Last Updated on May 25, 2020 by admin
From the outside you do not always see it on a wireless adapter, which features it mastered. There are already clear differences.
WiFi adapters compliant with IEEE 802.11b and 11g standards are now outdated. You can still use them. However, you should not buy new ones.
Currently, IEEE 802.11n and 11ac, which is perfectly sufficient for Raspberry Pi 11n. The transmission speed offered by 11ac can not be provided by Raspberry Pi’s internal processing speed.
The only question is how to find out the standard and features of any Wi-Fi adapter connected to a Raspberry Pi via USB.
- Identify the manufacturer of your wireless adapter.
- Determine the standard of the WLAN adapter on Raspberry Pi.
- Which channels does the WLAN adapter support?
- What are the features of the WLAN adapter?
Solution: Manufacturer of the WLAN adapter
First, you should check whether the WLAN adapter is connected and logically integrated into the system.
If there is no entry for “wlan0” here, you first have to worry about setting up the WLAN adapter.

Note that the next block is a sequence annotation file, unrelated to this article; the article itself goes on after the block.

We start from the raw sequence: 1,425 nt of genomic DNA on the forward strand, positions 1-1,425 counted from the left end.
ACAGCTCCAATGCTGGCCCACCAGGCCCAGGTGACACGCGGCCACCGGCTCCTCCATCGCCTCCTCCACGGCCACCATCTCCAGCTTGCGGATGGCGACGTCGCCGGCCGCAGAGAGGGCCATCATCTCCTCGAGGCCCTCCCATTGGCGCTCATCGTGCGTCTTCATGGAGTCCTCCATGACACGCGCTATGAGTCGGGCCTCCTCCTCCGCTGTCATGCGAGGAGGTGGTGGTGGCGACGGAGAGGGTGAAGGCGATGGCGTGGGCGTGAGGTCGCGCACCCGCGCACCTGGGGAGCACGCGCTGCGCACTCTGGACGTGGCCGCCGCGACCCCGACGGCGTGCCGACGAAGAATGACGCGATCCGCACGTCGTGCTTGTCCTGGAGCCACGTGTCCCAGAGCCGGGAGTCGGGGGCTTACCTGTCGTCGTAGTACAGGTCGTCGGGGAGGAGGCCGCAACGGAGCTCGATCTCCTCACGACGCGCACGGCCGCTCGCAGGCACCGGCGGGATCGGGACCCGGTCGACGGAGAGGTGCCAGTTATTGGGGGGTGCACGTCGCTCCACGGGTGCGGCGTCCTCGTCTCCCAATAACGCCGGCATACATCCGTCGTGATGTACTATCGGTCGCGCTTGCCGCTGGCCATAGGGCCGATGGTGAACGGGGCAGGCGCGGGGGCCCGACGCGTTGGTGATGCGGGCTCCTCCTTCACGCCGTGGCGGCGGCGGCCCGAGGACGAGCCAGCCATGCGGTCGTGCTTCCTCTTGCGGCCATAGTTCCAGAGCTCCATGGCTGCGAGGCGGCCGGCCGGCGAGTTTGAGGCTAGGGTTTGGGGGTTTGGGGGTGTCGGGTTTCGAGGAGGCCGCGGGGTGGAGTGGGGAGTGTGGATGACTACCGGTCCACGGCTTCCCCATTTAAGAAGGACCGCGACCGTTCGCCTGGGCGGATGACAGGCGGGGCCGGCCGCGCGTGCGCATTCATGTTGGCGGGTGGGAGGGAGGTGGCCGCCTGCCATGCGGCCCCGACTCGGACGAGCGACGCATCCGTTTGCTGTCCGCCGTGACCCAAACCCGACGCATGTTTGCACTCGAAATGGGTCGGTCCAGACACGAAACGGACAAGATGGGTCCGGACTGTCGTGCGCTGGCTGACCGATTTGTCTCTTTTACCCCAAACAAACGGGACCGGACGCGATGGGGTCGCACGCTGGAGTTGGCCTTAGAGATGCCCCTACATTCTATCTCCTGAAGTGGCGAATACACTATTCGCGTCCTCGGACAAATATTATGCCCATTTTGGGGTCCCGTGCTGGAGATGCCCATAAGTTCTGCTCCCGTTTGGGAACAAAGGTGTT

If you have ensured that the WLAN adapter is integrated into the system, maybe it also configured and a wireless connection is possible, then you can ever find the manufacturer.
Here you will find information about the integrated hardware. Among other things, what was connected to the USB. Here should be something like “WLAN adapter” to be found. Mostly here follows the manufacturer and details of the chipset. Often these are Realtek and Ralink.
Solution: WLAN adapter standard
To solve this task, the tool “iw” will be needed, which provides information about the capabilities of the installed WLAN adapter. In general, “iw” must be installed:
sudo apt-get install iw
With the following command you can then display the capabilities of the connected WLAN adapter:
If something like “IEEE 802.11bgn” is output, then you have the information about the standards supported by the wireless adapter.
Solution: Channel Support
The channels in the frequency range of 2.4 GHz range from 1 to 11 in the US and from 1 to 13 in Europe. It is also different in other parts of the world. Of course, since you’re dealing with Wi-Fi adapters that are made in Asia, it’s of interest to see how much spectrum a specific Wi-Fi adapter is covering.
This will give you a list of the channels (channels) that can be used and which channel is currently in use.
For the interfaces “lo”, “eth0” and “enx …”, of course, there is no frequency because they are not WLAN adapters.
If you want to know more information about the WLAN adapter:
Here you can learn a few more details. For example, the following information is interesting:
- Supported Ciphers: Supported encryption technology
- Supported interface modes: Supported modes
- Frequencies: frequencies